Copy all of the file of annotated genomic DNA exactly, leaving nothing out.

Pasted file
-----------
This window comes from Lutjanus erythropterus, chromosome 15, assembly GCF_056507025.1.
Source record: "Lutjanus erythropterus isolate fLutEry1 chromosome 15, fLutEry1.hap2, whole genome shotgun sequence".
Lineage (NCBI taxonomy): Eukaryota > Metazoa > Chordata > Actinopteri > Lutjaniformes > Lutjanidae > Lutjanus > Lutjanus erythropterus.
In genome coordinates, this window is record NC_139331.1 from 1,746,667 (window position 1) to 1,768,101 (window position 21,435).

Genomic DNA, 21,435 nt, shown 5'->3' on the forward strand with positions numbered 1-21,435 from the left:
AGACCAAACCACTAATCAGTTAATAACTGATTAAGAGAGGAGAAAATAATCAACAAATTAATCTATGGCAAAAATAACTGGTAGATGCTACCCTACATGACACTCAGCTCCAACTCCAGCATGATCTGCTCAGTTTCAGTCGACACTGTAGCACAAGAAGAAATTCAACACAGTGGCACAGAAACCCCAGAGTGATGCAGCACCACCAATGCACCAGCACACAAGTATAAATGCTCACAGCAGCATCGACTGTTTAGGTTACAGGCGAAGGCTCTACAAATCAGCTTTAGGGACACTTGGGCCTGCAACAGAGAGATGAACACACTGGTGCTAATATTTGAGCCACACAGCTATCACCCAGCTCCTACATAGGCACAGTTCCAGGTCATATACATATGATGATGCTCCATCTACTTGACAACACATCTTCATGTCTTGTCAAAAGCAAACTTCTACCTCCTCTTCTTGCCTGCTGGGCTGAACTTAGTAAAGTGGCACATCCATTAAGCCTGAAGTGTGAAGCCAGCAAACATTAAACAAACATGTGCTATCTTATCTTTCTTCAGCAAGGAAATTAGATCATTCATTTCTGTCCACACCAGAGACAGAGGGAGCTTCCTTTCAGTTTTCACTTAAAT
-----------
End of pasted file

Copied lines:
This window comes from Lutjanus erythropterus, chromosome 15, assembly GCF_056507025.1.
Source record: "Lutjanus erythropterus isolate fLutEry1 chromosome 15, fLutEry1.hap2, whole genome shotgun sequence".
Lineage (NCBI taxonomy): Eukaryota > Metazoa > Chordata > Actinopteri > Lutjaniformes > Lutjanidae > Lutjanus > Lutjanus erythropterus.
In genome coordinates, this window is record NC_139331.1 from 1,746,667 (window position 1) to 1,768,101 (window position 21,435).

Genomic DNA, 21,435 nt, shown 5'->3' on the forward strand with positions numbered 1-21,435 from the left:
AGACCAAACCACTAATCAGTTAATAACTGATTAAGAGAGGAGAAAATAATCAACAAATTAATCTATGGCAAAAATAACTGGTAGATGCTACCCTACATGACACTCAGCTCCAACTCCAGCATGATCTGCTCAGTTTCAGTCGACACTGTAGCACAAGAAGAAATTCAACACAGTGGCACAGAAACCCCAGAGTGATGCAGCACCACCAATGCACCAGCACACAAGTATAAATGCTCACAGCAGCATCGACTGTTTAGGTTACAGGCGAAGGCTCTACAAATCAGCTTTAGGGACACTTGGGCCTGCAACAGAGAGATGAACACACTGGTGCTAATATTTGAGCCACACAGCTATCACCCAGCTCCTACATAGGCACAGTTCCAGGTCATATACATATGATGATGCTCCATCTACTTGACAACACATCTTCATGTCTTGTCAAAAGCAAACTTCTACCTCCTCTTCTTGCCTGCTGGGCTGAACTTAGTAAAGTGGCACATCCATTAAGCCTGAAGTGTGAAGCCAGCAAACATTAAACAAACATGTGCTATCTTATCTTTCTTCAGCAAGGAAATTAGATCATTCATTTCTGTCCACACCAGAGACAGAGGGAGCTTCCTTTCAGTTTTCACTTAAAT